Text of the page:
Vanessa Zahorian and Gennadi Nedvigin, Classical Symphony, San Francisco Ballet, October 18, 2013
For me, seeing San Francisco Ballet Friday at the David Koch Theater was like going to a new restaurant and not having any idea what to expect. The old standbys (ABT and New York City Ballet) are like Columbus Avenue restaurants that I frequent before performances and can recite the menu by memory. For San Francisco Ballet, except for Maria Kochetkova and Sophiane Sylve, I hadn’t seen any of the dancers before and was not familiar with any of the newly created mixed rep pieces performed that evening. Happy to report that I liked my dishes that night and hope San Francisco Ballet makes a return trip.
First was Alexei Ratmansky’s From Foreign Lands (2013), a dance suite with six pieces representing dances from various countries: Russia, Italy, Germany, Spain, Poland, and Hungary. Most of the pieces had four dancers; my favorite was the Italian dance in which Pascal Molat had a nice series of turns in second position, switching focus from front, side, back, side, and back in front. The Spanish dance with two couples was also interesting with high-energy, playful dancing throughout. It was fun to watch, but not the best Ratmansky work.
Mark Morris’s Beaux (2012) defies Balanchine’s philosophy women should be the focus of any ballet. The piece has nine men wearing military camouflage patterned unitards, in un-military pink, yellow, and red colors designed by Isaac Mizrahi. Not sure of the symbolism but there are many possibilities. The men dance below a large painting in this motif to classical chamber music by Bohuslav Martinů dominated by the harpsichord. The nine men dart in and out in various formations in this modern piece, generally in trios. The steps were generally basic, but combined in a tightly wrapped package. Some partnering took place among the men and in several sections two dancers supported a dancer imitating a glider. Following the patterns and group dynamics developed by the men was intriguing; their short bursts on stage followed by another trio was like multiple shifts used by hockey teams.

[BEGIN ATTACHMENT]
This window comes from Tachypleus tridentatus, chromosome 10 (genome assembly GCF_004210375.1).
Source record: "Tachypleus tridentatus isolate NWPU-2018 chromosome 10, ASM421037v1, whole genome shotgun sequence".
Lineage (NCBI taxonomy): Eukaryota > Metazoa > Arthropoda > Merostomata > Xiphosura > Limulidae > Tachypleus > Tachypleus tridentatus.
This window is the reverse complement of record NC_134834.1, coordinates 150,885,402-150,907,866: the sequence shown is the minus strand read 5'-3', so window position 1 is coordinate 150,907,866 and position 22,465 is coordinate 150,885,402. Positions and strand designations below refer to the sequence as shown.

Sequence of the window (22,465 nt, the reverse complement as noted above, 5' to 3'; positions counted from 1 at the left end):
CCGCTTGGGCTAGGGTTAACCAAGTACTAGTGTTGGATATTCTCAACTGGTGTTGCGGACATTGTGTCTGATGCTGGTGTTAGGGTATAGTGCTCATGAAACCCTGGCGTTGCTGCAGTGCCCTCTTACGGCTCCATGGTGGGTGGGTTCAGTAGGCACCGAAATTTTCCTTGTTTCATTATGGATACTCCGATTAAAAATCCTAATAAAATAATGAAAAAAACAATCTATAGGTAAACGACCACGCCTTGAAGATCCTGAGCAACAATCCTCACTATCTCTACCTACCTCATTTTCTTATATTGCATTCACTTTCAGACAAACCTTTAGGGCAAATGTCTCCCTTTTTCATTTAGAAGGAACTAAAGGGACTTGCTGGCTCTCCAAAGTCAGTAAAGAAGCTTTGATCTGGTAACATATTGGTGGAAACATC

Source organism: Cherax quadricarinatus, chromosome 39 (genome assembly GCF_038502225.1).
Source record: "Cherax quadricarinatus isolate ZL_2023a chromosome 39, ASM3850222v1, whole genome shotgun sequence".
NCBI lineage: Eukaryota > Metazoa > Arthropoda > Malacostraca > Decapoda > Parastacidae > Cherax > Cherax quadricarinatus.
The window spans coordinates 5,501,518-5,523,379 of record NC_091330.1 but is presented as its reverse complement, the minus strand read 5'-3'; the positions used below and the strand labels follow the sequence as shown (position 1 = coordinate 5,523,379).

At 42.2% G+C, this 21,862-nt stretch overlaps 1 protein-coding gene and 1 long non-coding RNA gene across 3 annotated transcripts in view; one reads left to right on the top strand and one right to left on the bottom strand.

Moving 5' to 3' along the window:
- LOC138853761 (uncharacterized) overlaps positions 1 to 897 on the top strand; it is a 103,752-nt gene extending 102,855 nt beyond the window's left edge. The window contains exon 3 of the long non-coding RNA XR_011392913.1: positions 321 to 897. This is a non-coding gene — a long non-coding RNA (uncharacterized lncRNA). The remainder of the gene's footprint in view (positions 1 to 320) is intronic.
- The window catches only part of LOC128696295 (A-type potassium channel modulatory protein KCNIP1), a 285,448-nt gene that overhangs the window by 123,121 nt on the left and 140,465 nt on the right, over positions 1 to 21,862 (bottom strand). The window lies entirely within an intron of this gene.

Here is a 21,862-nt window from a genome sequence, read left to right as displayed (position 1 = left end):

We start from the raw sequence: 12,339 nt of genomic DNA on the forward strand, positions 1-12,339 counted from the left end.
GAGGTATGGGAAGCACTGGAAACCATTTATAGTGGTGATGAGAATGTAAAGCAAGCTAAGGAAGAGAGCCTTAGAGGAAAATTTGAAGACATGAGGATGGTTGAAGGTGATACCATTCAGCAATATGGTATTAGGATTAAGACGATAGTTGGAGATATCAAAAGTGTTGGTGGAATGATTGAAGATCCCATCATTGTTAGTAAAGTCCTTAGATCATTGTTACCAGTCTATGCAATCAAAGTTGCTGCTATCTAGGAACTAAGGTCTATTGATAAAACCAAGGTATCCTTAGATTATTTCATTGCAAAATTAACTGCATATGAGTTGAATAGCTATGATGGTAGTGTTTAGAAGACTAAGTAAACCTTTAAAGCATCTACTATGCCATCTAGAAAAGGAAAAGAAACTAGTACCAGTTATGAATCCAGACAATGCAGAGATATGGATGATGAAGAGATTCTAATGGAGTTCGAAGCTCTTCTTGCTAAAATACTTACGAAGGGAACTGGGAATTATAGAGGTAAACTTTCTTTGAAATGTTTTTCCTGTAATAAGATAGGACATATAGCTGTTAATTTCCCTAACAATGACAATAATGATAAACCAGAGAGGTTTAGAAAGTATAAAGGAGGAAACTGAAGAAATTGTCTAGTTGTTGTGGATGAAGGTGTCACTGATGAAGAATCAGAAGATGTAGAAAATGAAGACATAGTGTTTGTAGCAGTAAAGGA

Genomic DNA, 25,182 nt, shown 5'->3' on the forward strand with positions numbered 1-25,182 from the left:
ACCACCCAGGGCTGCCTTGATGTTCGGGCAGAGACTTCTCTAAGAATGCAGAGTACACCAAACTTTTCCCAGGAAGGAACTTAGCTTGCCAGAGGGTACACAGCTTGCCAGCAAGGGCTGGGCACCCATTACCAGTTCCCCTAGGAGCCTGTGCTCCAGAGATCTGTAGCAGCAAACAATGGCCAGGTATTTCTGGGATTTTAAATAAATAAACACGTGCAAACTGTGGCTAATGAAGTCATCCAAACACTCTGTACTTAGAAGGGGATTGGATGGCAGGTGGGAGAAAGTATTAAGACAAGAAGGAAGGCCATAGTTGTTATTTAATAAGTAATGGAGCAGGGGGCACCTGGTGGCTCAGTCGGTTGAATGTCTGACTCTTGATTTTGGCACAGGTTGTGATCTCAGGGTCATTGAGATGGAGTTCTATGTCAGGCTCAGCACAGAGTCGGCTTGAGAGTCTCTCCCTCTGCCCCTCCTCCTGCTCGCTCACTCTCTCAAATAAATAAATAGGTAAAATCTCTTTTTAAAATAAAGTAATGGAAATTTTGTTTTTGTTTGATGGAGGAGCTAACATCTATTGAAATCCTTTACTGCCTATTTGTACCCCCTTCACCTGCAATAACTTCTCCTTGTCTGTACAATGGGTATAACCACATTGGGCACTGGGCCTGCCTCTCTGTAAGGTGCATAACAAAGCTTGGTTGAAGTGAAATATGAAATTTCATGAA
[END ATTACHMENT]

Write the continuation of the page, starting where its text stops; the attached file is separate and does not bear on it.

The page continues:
My favorite pieces of the night were Classical Symphony (2010) and Symphonic Dances (2012). Yuri Possokhov choreographed Classical Symphony set to music by Prokofiev. It opens with a nice classical pas de deux from lead couple Vanessa Zahorian and Gennadi Nedvigin. I enjoyed his double tours to a grand plié (reminded me of Vladimir Malakhov as Lankedam in Le Coursaire), brisé volé, and pirouettes. Vanessa had a nice fouetté section that changed focus, similar to Pascal Molat’s section above. They made a nice pair with several intricate partnering sections.
Former New York City Soloist Edwaard Liang choreographed Symphonic Dances to music by Rachmaninov. The work, which premiered in 2012, featured the wonderful dancing of Sofiane Sylve, a former New York City Ballet Principal Dancer who left for San Francisco in 2009. She was elegant, even glamorous with her great classical technique and line. She was richly supported by Tiit Helimets. Several times, Sylve danced alone and Tiit rushed from off stage to support her on turns or a lift.
The piece featured two other couples, Yuan Yuan Tan and Luke Ingham, and Maria Kochetkova and Vitor Luiz. In addition, there were eight corps dancers in red that moved in and out of the action with the principal couples, dressed in a tan color. The action was a bit too busy at times and unfocused.